This was the earliest complete dinosaur fossil to be unearthed in England, and is thought to be the best known species of dinosaur that lived here 190 million years ago.
The first fossils of this four-legged plant-eater, about 4m (13ft) long, were uncovered by Charmouth quarry owner James Harrison during the 1850s. They were sent to Professor Richard Owen of the British Museum, who classified it Scelidosaurus harrisonii.Scelidosaurus was found in the Liassic cliffs of Charmouth, Dorset by James Harrison in 1858,
|William Force Templer came to live at 1 Hillside on 5th December 1823. Devoted to land and freshwater Mollusca and to marine zoology generally.
|Henry, letters to James Harrison of Charmouth , 68 107-108, 116, ... E|
|LANG WD 1947a: James Harrison of Charmouth, geologist (1819-1864). PDNH and AS 68 for 1946, 103-18.PROCEEDINGS OF THE DORSET NATURAL HISTORY & ARCHAEOLOGICAL SOCIETY - FROM JANUARY 1ST TO DECEMBER 13ST, 1946 - VOLUME 68 Hardcover – 1947|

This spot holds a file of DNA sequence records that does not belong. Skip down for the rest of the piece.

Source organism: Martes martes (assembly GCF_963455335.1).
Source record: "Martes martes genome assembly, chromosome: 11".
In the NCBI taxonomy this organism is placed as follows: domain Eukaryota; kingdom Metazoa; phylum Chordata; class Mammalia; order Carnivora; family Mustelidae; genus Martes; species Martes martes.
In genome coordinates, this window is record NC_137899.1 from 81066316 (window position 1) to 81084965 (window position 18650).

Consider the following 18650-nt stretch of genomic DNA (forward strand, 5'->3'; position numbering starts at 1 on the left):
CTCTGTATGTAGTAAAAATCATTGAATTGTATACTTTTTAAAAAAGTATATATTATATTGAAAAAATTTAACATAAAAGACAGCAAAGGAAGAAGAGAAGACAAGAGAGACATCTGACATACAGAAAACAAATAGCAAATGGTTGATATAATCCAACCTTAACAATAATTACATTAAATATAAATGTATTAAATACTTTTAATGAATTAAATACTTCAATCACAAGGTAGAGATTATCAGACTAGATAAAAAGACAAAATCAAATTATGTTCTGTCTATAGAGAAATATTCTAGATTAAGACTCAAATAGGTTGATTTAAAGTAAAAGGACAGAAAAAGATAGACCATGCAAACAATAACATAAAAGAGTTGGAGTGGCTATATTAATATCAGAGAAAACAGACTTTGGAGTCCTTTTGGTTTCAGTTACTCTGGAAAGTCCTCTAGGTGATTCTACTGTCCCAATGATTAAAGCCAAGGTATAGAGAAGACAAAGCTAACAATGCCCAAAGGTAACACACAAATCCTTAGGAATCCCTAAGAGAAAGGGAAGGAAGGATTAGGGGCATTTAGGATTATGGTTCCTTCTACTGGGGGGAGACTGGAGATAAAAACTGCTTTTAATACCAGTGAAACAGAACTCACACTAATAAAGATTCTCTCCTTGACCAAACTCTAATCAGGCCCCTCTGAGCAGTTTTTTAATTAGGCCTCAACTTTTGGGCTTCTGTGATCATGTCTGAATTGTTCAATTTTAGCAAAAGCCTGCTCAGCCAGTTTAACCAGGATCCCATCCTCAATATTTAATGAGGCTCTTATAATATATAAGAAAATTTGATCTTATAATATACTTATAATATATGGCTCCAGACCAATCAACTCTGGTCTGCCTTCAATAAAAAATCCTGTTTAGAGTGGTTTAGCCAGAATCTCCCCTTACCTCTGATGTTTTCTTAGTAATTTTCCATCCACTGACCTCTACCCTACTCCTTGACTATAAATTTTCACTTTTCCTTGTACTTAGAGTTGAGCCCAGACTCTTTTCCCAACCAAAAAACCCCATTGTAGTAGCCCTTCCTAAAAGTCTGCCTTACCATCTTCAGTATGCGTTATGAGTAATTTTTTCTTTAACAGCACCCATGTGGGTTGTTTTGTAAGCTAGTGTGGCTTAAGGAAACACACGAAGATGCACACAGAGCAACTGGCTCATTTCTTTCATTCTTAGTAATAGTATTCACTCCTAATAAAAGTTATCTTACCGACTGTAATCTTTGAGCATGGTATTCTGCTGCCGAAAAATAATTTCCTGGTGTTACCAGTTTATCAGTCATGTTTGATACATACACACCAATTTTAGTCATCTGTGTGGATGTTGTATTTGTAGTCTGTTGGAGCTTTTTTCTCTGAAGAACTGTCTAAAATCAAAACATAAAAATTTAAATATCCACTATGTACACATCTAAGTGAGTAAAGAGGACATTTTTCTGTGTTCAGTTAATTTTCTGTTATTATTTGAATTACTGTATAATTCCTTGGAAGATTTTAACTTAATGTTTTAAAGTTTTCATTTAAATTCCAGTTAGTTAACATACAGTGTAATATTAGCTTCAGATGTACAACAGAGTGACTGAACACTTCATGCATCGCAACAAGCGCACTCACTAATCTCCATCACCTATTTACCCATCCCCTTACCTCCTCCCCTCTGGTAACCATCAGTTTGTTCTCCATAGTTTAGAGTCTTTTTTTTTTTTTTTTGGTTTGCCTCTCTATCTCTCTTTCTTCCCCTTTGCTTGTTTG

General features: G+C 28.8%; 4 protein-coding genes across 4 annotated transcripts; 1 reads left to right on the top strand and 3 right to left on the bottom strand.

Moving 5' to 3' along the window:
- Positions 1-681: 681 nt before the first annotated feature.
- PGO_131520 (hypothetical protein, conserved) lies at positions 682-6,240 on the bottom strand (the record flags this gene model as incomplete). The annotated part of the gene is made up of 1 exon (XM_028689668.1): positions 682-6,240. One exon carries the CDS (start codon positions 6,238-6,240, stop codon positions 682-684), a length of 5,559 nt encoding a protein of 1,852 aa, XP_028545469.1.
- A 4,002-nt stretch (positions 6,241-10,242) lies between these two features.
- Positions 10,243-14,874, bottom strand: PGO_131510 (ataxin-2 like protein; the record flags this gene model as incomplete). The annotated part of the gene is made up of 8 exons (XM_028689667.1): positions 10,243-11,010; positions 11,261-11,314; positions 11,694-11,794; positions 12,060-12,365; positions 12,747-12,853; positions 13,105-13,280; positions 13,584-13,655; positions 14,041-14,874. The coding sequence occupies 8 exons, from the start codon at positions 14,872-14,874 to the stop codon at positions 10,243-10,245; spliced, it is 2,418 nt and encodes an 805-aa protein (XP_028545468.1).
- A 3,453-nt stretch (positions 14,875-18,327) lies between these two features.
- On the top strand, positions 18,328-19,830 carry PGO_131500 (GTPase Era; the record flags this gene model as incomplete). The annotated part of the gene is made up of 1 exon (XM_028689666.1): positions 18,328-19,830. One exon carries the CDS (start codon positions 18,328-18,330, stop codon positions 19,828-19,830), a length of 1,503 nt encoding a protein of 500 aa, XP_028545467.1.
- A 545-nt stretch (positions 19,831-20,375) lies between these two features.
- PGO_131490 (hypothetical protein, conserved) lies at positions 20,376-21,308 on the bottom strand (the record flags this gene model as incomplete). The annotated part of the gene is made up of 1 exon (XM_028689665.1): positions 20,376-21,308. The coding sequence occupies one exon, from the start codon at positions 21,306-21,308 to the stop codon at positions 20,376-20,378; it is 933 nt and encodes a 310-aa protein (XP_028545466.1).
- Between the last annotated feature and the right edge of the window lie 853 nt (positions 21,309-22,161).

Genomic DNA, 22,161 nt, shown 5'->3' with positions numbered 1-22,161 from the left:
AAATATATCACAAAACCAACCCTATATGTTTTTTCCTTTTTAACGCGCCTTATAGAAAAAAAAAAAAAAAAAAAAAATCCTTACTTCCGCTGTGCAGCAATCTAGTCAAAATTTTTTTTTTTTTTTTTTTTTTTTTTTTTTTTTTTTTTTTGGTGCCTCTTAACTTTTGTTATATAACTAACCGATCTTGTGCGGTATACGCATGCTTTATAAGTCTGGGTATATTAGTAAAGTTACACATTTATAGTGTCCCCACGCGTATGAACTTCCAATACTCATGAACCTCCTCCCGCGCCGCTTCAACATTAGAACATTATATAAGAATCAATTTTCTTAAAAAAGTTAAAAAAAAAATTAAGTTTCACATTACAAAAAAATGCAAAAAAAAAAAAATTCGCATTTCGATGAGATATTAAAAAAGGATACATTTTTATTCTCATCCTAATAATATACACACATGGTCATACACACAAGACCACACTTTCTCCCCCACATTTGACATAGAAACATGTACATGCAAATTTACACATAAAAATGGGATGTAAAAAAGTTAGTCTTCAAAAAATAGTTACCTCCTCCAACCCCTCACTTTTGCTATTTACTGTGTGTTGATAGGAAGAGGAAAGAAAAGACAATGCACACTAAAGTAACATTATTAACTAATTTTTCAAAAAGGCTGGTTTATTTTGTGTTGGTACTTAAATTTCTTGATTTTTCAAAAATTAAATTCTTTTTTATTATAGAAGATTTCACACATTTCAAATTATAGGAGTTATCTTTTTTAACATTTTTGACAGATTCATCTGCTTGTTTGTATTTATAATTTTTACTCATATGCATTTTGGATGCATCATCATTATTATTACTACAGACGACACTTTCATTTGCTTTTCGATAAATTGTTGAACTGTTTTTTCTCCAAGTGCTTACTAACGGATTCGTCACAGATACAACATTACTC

The earliest record is in 1736, when Thomas Rose of Wootton Fitzpaine sells the property to Jacob Burrows. Thomas Rose is from an extremely wealthy family, originating as merchants in Lyme Regis. He is Lord of the Manor and lives in a fine house in Wootton Fitzpaine. As a contrast, Jacob is a Blacksmith, but he also,purchases a number of properties in the village including The George Inn and Rose and Crown Inn, The Elms and Even Hill. But he sells most of these to William Oke,but keeps his house and some fields. These eventually would be where the three Hillside properties would be built. He marries Elizabeth and they have one child also Elizabeth who goes on to marry Edward Farr, who is also a Blacksmith. Jacob dies in 1774 and his wife lives with her daughter and son in law. The land taxes which run from 1780 until 1833 are very helpful in finding changes in ownership. It would seem that the property is mortgaged or partly owned by the wealthy Village Curate, Brian Combe, who also owns the Farm behind their property. A map of the village from 1783, which has sadly been lost, but whose record book survives shows the house having almost 2 acres of land. An insurance policy dated 24th June 1792 describes the house as thatched as were most in the village with a Blacksmiths nearby which is tiled. She also has a house nearby which is let to Gordge and is shown to have sold 3 closes of land at Langmor to Brian Combe in 1798. Her son in law Edward dies in 1795 and she dies 5 years later. It would seem from the land tax records that Farrs as it was to be known was bought by wealthy butcher, William Edwards in 1804 on the death of Elizabeth Farr. He lives almost opposite in what is Beech House and also owns the 3 Crowns ( Coach and Horses). Farrs is described in the Land Tax records as a house and orchard paying 3 1/2d. He lets it as he does with the Inn which is managed by Joseph Bradbeer for many years. There is reference in a deed to it being 3 cottages lately in the occupation of Philip Weadon and Samuel Osborne. But it all changes in 1822 when he sells Farrs to Joseph Wilson. He is to build the 3 attractive Villas that stand on the site today. The 1824 Poor Rates describe them as Houses with gardens, coach house and stables. They are let to Mrs Woolcott, Mr. Crossman and Mrs Cleaves. In the same year there is a request for new pews in the Church and amongst those interested is the Reverend Crossman living in Middle Cottage, Mrs Cleave in Lower Cottage. By 1827 Joseph Wilson is living in his own house, Captain Morris in the middle and Mrs Cleave in lower cottage. I don't know too much about Joseph Wilson, apart from the fact that he marries Mary Ann Coles in 1824 and had a son, Joseph who was baptised in 1828 in Charmouth Church. In 1841 he is shown as owning and living at no. 1. When no. 2 is auctioned by him with Mrs. Cleave as tenant it is descibed as being designed by Sir Jeffrey Wyatville.